Investment will enable CDC to invest in more job creating businesses in Africa and South Asia, like Chai Bora (above), which employs 300 people in rural Tanzania.
We are pleased to welcome the commitment made today by the Secretary of State for International Development Priti Patel to invest up to £703 million a year of new capital in CDC over the next five years, as part of its plan to boost economic development and job creation in poor countries and address the scale of funding necessary to meet the Sustainable Development Goals.
The new funding supports CDC’s new 5-year Strategic Framework, launched in July. Our strategy enables us to invest in new, higher-risk ways to tackle specific market failures that hold back development, and to broaden and better measure our development impact.
In 2012, in partnership with DFID, we agreed a new, highly developmental mandate and began a decade long build-up of investment. We now commit capital on a greater scale than ever to transform economies, businesses and lives in Africa and South Asia. The capital injection from DFID allows us to maintain that increased scale of investment which currently stands at £1.2bn a year. It also means we can meet the growing demand for investment from businesses in poor and fragile states and helps us mobilise additional private sector investment to where it is most needed and has the greatest impact.
Support to CDC is a key element of DFID’s wider Economic Development Strategy which sets out how Britain will increase private sector investment to tackle global poverty. The decision to invest further in CDC was taken after the passing of an Act of Parliament in February which received cross-party support and raised the limit of the level of financial support that can be provided to CDC from £1.5bn – a figure set 18 years ago- to a maxiumum of £6bn.
This commitment follows the publication of a detailed business case which shows how further investment will continue to achieve value for money and clear development impact. The funding also provides the resources needed to respond to important recommendations made by stakeholders, including focussing on the poorest places, addressing women’s economic empowerment and the challenges of climate change.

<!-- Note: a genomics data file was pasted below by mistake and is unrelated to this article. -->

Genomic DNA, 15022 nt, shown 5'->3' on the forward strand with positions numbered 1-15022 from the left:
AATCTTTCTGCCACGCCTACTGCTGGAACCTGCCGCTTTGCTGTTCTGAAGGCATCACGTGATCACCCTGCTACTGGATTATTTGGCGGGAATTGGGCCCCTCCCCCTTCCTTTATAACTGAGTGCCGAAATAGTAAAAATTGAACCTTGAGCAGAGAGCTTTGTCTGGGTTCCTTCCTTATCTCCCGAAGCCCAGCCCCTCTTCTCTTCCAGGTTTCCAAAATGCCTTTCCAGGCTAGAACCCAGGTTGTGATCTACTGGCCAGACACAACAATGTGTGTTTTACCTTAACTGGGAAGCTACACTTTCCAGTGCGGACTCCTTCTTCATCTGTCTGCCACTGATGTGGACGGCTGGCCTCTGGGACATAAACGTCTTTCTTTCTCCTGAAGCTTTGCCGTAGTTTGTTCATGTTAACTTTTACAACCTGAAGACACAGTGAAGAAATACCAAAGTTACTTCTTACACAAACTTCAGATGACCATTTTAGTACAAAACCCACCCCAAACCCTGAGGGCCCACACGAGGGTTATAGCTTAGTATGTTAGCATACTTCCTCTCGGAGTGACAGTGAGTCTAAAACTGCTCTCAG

Welcoming the Secretary of State’s commitment, our Chairman Graham Wrigley said:
CDC welcomes the continued support of our shareholder to help us achieve our mission of building businesses and creating jobs in Africa and South Asia. The new funding is part of a long-term commitment by Government that includes an earlier capitalisation in 2015, the introduction of the CDC Act this year and their full support for CDC’s new 5-year strategy. Throughout this time, we’ve welcomed the interest, support and engagement of all stakeholders and we look forward to working with them in the coming years as we work hard to deliver our strategy.
CDC’s Chief Executive, Nick O’Donohoe added:
“Sustained, job-creating growth is essential to lifting people out of poverty. The clock is ticking and over the next decade a billion more young people will enter the job market, mainly in Asia and Sub-Saharan Africa. This new capital will enable CDC to make hundreds more investments, creating millions of new jobs and changing countless lives.
“The extra funding announced today will allow us to provide the long-term capital and expertise that businesses in developing countries need to flourish. And it also allows us to invest in new ways to overcome market failures that hold back development. But our ambition doesn’t stop there. Private sector capital will be crucial to meeting the global challenges put forward by the Sustainable Development Goals and our role will be to mobilise as much of that investment as we can.”
CDC currently uses its expertise and capital to support over 1200 businesses in 74 developing countries. Over the last 3 years (2014-2016) the companies we’ve backed in Africa and South Asia have created over 3 million new direct and indirect jobs, and paid taxes to national governments worth over $9 billion.
The UK has traditionally allocated a smaller percentage of its development budget to investment capital than countries such as the Netherlands, Germany and France. Today’s announcement brings the UK closer to our peers. After an initial build-up period, CDC expects to return to a self-funding state by 2022.
Where we invest: Miro Forestry, Sierra Leone and Ghana
In 2014, we invested in sustainable timber company Miro Forestry, which is helping to increase the supply of timber, while also protecting the endangered indigenous forest it manages. The company has 1,000 employees working across its plantations in Sierra Leone and Ghana, the vast majority of whom live in deprived rural areas, where there are few other opportunities for formal employment. James Fornah (pictured above), a Miro employee, says he’s proud to work for a company making a positive impact: “Miro and my job are important in so many ways. Sierra Leone has lost most of its natural forest cover due to deforestation which has played a great role in increasing global warming.”
Where we invest: Ananta Apparels, Bangladesh
Ananta Apparels is a textile manufacturing business based in Dhaka, Bangladesh. When we first invested in the company in 2011, the firm employed 13,000 people. Since then, Ananta has upgraded its factories and the company now employs more than 18,000 people – of which 64 per cent are women. Rupa (pictured above), is a sewing operator there, when her father fell ill, she needed to earn an income to keep her siblings in school: “My main aim is to support a growing family. Once they have studied, I’ll decide my future.”